Vitamin D deficiency represents a major public health problem, not only because its prevalence is high (so high that it is considered a true epidemic) but also because of the considerable clinical repercussions13. Its importance concerned to calcium homeostasis and bone metabolism are well known, but, following the identification of vitamin D receptors in various cells and organs of the body, including the pancreas, macrophages, endothelium, stomach, epidermis, colon, and placenta4, vitamin D has been shown to have major extra-skeletal (autocrine and paracrine) effects5. Vitamin D treatment has also been associated with reduced rate of falls6, mobility, worsening of muscle function, an increased risk of falls, and cognitive decline, as well as with an increased risk of Alzheimer's disease and depression1.

Vitamin D is naturally produced by the skin, and exposure to ultraviolet radiation is a key step in its synthesis7,8. Factors influencing that exposure, such as geographic location, cultural norms, skin color, use of sunscreen, and the modern lifestyle (more time spent indoors), can affect serum concentrations of 25-hydroxyvitamin D (25[OH]D).

Because human life expectancy has increased, many women live longer after menopause, when hypovitaminosis D can become more severe, not only because of the reduction in intestinal absorption due to the aging process but also because of the inherent hypoestrogenism in the postmenopausal period. In combination, these factors increase the risk of loss of bone mass9. From the above, it can be deduced that hypovitaminosis D can affect a large part of the population, and knowledge of its true population frequency can contribute to the formulation of public policies involving preventive measures and interventions10. Therefore, the objective of this systematic review was to evaluate the prevalence of hypovitaminosis D in postmenopausal women around the world.


We conducted a search for cross-sectional studies that estimated the prevalence of hypovitaminosis D in postmenopausal women. We followed the recommendations established in the Preferred Reporting Items for Systematic Reviews and Meta-Analyses guidelines11, selecting studies in which the serum concentrations of 25(OH)D had been determined in postmenopausal women and, although measurements over the 20 ng/mL limit are considered normal by important entities12,13, the 30 ng/ml (75 nmol/L) cut-off point had been used to distinguish between normality and insufficiency or deficiency because this is limit associated with the optimization of intestinal calcium absorption in postmenopausal women14. We excluded studies jointly evaluating women of reproductive age and postmenopausal women, studies that did not collect information regarding the menopausal status of the women, cohort studies of women with diseases, and case-control studies. When there was a control group comprising healthy postmenopausal women, data related to those women were included in the review, because the biochemical data from the controls were representative of the general population.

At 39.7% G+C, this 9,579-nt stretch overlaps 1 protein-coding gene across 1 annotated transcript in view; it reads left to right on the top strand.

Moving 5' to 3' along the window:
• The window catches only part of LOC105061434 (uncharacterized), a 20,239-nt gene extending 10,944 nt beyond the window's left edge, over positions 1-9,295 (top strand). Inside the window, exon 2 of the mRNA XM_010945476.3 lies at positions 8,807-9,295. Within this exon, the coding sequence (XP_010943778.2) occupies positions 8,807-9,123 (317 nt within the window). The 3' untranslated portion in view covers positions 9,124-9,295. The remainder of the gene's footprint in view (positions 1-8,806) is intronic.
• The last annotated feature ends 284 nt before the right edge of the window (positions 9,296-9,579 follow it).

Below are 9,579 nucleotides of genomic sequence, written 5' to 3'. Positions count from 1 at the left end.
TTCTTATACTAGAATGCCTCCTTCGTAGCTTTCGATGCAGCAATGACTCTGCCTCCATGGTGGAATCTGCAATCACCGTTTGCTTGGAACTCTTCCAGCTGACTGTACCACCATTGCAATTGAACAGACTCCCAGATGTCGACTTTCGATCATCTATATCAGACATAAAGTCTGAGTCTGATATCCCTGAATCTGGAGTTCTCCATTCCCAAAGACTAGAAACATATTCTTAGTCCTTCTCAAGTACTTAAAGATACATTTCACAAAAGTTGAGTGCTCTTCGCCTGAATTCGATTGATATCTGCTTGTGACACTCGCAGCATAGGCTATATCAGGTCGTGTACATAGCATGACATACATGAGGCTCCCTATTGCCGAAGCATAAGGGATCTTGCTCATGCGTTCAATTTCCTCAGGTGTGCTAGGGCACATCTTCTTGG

To identify eligible studies, we consulted the Medline, Latin-American and Caribbean Health Sciences Literature, and Excerpta Medica databases for entries up to September 2016, using the strategy outlined in Chart 1, without restricting the year of publication or language. The articles were selected through the process described in Figure 1. We also reviewed the publications listed in the bibliographies of the articles selected. The selection, evaluation of the titles, and evaluation of the abstracts of the studies identified in the databases consulted were conducted by two investigators with experience in conducting systematic reviews. The investigators worked independently, strictly adhering to the inclusion and exclusion criteria. To extract data of interest for this review, the investigators then evaluated the remaining articles for information regarding the measurement of serum 25(OH)D concentrations; study locale; participant ages and menopausal status; sample size and selection criteria; and the methods used in the clinical and biochemical analyses. When there was disagreement between the investigators regarding the selection of studies, a third investigator was consulted. The data were compiled into a Microsoft Office Excel spreadsheet. The primary endpoint of interest was the prevalence of hypovitaminosis D, the reference range for serum 25(OH)D concentrations being ≥ 30 ng/ml.



Database Strategy
Medline/PubMed “postmenopause”[All Fields] AND “vitamin d deficiency”[All Fields]
Latin-American and Caribbean Health Sciences Literature postmenopause [words] AND vitamin d deficiency [words]
Excerpta Medica “vitamin d deficiency” AND “postmenopause” AND “prevalence”